Savings schemes in step with young swingers

If you were to ask those twenty and thirtysomethings without a pension why they haven't started one, they might say they can't afford it or are confused by the choice available. Inertia is another factor: according to research from Virgin Direct, out of the one in four workers who do not have a pension, 42 per cent simply haven't got round to it.

If you were to ask those twenty and thirtysomethings without a pension why they haven't started one, they might say they can't afford it or are confused by the choice available. Inertia is another factor: according to research from Virgin Direct, out of the one in four workers who do not have a pension, 42 per cent simply haven't got round to it.

If your employer does not offer an occupational scheme, it can be hard knowing which personal pension to choose. And the situation is set to get worse when stakeholder pensions are launched next April, even though they are supposed to simplify the process.

The argument for starting your pension as early as possible is that you will have longer to build up a big enough pot for a comfortable retirement. As the state pension will be practically worthless by the time those in their late twenties or thirties retire, we can't rely on it. We need to provide for ourselves.

The good news is that this is getting easier as more straightforward information becomes available. A number of websites have recently been launched - from Legal & General, Hargreaves Lansdown and Virgin Direct - that are dedicated to pensions.

The service from discount broker Hargreaves Lansdown is the most innovative. As well as a detailed pensions database that allows users to compare the charges, terms and performances of 30 companies from Equitable Life to Virgin, jargon-free explanations are available. Although the typeface is so small it can be hard to decipher, customers who persevere can also get good discounts if they apply online.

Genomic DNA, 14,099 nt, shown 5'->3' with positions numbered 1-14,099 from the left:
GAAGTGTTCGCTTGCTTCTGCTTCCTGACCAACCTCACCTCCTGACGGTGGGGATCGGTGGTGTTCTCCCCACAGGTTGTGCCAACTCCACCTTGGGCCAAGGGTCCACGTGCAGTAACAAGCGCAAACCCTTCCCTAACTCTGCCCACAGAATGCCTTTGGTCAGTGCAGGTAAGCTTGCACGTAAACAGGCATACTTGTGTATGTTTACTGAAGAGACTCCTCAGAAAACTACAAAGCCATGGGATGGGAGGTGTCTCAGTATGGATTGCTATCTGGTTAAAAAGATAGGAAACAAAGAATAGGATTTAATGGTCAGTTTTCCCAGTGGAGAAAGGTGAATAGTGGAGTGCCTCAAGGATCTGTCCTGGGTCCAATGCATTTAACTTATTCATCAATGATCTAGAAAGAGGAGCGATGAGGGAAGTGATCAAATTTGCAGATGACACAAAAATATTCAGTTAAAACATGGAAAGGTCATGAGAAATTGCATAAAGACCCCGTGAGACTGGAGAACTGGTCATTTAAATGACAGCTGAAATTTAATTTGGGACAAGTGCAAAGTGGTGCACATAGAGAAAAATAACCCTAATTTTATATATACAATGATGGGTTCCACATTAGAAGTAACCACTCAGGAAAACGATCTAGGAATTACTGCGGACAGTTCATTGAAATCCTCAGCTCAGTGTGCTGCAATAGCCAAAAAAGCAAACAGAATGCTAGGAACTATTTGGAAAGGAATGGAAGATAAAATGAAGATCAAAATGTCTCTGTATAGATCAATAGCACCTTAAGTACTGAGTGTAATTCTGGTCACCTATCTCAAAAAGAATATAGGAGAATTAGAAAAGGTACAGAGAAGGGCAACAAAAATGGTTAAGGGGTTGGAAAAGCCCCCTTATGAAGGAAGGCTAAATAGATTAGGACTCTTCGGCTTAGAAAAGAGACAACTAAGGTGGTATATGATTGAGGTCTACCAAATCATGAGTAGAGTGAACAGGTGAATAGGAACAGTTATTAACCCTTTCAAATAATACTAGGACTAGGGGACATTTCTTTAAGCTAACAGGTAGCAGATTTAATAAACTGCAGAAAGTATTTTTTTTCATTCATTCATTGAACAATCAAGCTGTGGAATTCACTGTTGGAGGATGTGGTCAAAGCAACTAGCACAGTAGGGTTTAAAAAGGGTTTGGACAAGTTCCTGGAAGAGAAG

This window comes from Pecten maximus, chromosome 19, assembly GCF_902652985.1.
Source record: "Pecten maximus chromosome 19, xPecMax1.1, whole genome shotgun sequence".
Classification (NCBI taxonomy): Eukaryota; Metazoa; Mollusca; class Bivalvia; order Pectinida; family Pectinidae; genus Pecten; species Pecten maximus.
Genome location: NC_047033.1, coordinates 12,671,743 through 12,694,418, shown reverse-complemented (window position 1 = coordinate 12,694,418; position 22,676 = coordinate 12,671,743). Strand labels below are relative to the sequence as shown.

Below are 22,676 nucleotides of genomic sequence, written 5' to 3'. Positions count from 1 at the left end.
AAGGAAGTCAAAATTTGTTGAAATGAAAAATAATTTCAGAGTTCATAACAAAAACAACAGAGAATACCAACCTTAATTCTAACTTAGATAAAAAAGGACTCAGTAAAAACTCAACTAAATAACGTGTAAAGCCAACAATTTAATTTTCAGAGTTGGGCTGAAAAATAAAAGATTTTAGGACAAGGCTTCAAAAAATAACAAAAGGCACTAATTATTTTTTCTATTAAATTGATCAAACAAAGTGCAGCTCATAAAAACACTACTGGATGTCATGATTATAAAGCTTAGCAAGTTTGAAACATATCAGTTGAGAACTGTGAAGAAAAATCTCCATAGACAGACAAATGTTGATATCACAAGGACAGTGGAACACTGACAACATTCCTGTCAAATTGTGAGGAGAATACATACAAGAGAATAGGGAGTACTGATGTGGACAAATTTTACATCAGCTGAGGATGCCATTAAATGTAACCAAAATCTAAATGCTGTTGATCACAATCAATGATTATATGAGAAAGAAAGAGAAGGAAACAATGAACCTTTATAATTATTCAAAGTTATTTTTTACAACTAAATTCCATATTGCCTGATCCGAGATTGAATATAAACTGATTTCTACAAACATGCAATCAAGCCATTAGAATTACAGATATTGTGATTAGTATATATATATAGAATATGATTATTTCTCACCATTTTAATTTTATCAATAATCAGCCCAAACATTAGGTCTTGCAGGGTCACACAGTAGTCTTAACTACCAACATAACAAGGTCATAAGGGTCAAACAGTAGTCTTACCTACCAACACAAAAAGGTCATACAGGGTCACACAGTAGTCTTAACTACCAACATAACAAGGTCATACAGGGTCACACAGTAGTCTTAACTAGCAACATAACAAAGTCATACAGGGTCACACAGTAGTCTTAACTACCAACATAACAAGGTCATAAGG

The site also offers a collective buying service. Customers who want a pension can register their interest online. HL then approaches a number of providers, asking them for a quote to provide each of those people with a pension. This is then relayed back to the buyers, who can decide whether they want to proceed. The terms are guaranteed, regardless of how many people decide to take out a pension. Each co-buying session should take around four weeks, with HL promising to keep buyers up-to-date with any developments during that period.

"Our service brings buyers together so they can get the best possible price from pension providers, allowing each individual to benefit from the economies of scale which would usually only be available to the largest corporations," says Adam Norris, managing director of Hargreaves Lansdown Pensions Direct.

One of the problems with offering pensions on the internet is that they can be difficult to understand, so any information needs to be clearly explained. Virgin Direct designed its new pensions site with the intention of being as straightforward as possible. Buyers can apply online although the entire process cannot be completed without an actual signature.

"Pensions legislation is quite strict on this," says Gordon Maw at Virgin Direct. "But with the stakeholder it will be different and, as [is the case] with individual savings accounts, a signature won't be required." So far, however, he doesn't feel this restriction has hindered the take-up of pensions online, which now account for 20 per cent of Virgin's pensions business.

"People like to do everything online - they want to get through the process quickly," he adds. "They want that satisfying feeling of getting through and pressing the 'submit' button. There's nothing more frustrating than all of a sudden realising you aren't allowed to complete the form."

The problem with Virgin Direct's site is that you can't shop around and compare pensions. But if you have decided that you definitely want a Virgin pension, which carries a low annual management charge of 1 per cent, the site is useful.

Legal & General's online site - epension - offers pension information for both novices and those who know more about retirement planning. There is also an e-pension reckoner to help you work out how much you need to pay into a plan to retire on a comfortable income. A number of customers have taken out a pension entirely online, apart from actually signing the form. Mike Smith, business communications manager at Legal & General, believes that figure will soon multiply.

"When stakeholder arrives, we can simplify the regulatory process so people won't have to scroll through pages of key feature documents," he says. "The existing regulations mean people have to have these pages. But with stakeholder we will be able to answer a lot of key questions via decision trees, which lends itself well to the electronic format."

* Contacts: Hargreaves Lansdown, www.hlpensions.-co.uk; Legal & General, www.landg.com; Virgin, www.virginpension.com

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